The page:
- Oxford PV has announced 28.6% ‘record’ conversion efficiency for commercial sized tandem cell
- The 258.15 cm² sized perovskite thin-film cell was deposited on silicon HJT cell at its integrated production line in Germany
- The company says it has committed initial production of its tandem cells and is ramping up to higher volumes
The University of Oxford spin-off Oxford PV has announced a ‘record’ efficiency of 28.6% for commercial sized solar cell using perovskite-silicon configuration produced at its integrated production line in Brandenburg an der Havel, Germany.
It achieved this efficiency on a commercial-sized M4 (258.15 cm²) solar cell with the perovskite thin-film cell was deposited onto a conventional silicon heterojunction (HJT) cell.
Oxford PV says this conversion efficiency is substantially higher than that of mainstream silicon-only solar cells that average 22% to 24%.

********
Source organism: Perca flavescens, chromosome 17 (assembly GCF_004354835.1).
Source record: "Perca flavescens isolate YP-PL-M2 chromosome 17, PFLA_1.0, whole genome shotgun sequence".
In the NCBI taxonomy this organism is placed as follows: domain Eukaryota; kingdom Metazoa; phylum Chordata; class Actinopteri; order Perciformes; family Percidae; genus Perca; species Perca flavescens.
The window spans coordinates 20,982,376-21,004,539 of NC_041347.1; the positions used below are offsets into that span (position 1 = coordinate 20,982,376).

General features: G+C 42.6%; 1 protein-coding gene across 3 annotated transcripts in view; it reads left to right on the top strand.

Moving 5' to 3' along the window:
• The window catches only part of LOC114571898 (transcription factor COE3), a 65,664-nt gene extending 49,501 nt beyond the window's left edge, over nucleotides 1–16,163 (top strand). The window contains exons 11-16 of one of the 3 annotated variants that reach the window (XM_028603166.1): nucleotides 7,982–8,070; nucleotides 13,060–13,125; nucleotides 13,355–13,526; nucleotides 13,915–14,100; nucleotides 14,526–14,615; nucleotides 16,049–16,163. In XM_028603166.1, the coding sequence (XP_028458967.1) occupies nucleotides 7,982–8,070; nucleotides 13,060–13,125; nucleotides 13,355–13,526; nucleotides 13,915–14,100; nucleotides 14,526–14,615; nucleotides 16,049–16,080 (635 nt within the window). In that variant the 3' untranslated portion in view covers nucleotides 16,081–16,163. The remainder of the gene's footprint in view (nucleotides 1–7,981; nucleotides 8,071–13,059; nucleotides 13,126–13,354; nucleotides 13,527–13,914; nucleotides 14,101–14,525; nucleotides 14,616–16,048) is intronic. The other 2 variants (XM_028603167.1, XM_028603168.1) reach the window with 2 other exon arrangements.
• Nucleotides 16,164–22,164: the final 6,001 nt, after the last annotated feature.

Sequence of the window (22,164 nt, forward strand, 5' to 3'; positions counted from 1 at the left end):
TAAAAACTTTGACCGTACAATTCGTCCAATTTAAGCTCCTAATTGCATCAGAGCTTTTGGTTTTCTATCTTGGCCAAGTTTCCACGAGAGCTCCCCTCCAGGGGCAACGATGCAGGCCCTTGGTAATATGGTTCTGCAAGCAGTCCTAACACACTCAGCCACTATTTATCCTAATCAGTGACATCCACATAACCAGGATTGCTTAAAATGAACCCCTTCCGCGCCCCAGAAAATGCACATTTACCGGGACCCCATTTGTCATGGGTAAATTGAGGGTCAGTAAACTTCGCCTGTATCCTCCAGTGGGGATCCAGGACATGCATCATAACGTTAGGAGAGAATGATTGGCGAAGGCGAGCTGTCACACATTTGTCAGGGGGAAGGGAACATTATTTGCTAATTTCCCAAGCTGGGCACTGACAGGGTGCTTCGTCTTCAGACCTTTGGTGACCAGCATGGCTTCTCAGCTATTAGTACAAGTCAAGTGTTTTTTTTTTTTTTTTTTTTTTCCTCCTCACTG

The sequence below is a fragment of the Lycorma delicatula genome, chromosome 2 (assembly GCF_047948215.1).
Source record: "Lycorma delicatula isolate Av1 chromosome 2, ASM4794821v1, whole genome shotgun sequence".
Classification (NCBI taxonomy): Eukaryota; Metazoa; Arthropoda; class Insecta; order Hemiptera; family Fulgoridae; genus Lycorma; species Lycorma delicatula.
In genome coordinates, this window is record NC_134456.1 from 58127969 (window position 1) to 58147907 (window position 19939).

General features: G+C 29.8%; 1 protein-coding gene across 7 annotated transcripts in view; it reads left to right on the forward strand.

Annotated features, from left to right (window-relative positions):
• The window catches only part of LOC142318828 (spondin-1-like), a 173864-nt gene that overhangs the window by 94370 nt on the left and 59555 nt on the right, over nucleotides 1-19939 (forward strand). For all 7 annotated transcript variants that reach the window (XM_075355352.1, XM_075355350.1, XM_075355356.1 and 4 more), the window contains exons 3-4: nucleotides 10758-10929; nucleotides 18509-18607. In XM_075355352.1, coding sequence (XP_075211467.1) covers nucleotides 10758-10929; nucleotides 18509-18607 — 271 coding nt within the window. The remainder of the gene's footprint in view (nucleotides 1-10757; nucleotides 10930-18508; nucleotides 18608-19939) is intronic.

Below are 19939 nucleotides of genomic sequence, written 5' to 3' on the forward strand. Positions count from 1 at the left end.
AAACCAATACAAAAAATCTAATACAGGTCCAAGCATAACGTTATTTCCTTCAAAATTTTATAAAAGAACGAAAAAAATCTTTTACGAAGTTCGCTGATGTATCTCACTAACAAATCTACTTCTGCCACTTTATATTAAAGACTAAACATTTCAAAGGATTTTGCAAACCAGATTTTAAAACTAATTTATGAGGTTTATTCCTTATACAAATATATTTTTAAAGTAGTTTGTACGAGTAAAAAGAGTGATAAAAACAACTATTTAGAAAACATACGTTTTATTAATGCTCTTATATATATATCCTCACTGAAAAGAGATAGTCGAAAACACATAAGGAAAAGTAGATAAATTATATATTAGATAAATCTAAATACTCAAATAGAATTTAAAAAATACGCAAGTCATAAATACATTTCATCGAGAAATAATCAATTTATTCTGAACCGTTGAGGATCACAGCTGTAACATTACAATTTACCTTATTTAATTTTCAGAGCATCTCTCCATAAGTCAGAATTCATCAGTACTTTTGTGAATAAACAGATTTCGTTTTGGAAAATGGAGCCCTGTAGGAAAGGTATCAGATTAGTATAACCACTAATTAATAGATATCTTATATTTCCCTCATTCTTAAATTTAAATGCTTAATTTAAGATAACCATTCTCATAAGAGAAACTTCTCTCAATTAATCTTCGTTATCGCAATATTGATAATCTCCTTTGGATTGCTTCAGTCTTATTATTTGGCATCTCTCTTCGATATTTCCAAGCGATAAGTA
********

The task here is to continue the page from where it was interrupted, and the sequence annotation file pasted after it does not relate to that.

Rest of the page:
Previously, the technology company achieved 26.8% efficiency for a commercial sized cell, certified by Germany’s Fraunhofer ISE.
“Our latest efficiency achievement of 28.6% is more than 1.5% above our record set last year and exceeds our own roadmap plan of 1% annual increases,” said Oxford PV’s CTO Chris Case. “These record-setting solar cells are made on the same production line as our 27% efficient commercial solar cells, which already meet strict performance and reliability targets.”
The company is part of a Fraunhofer ISE led consortium that aims to accurately measure perovskite-based tandem solar modules via a solar simulator prepared by Wavelabs (see Solar Simulator For Tandem Modules).
Oxford PV says its Brandenburg line has committed initial production of its tandem solar cells for integration by solar module manufacturing partners and it is ramping up to higher volumes.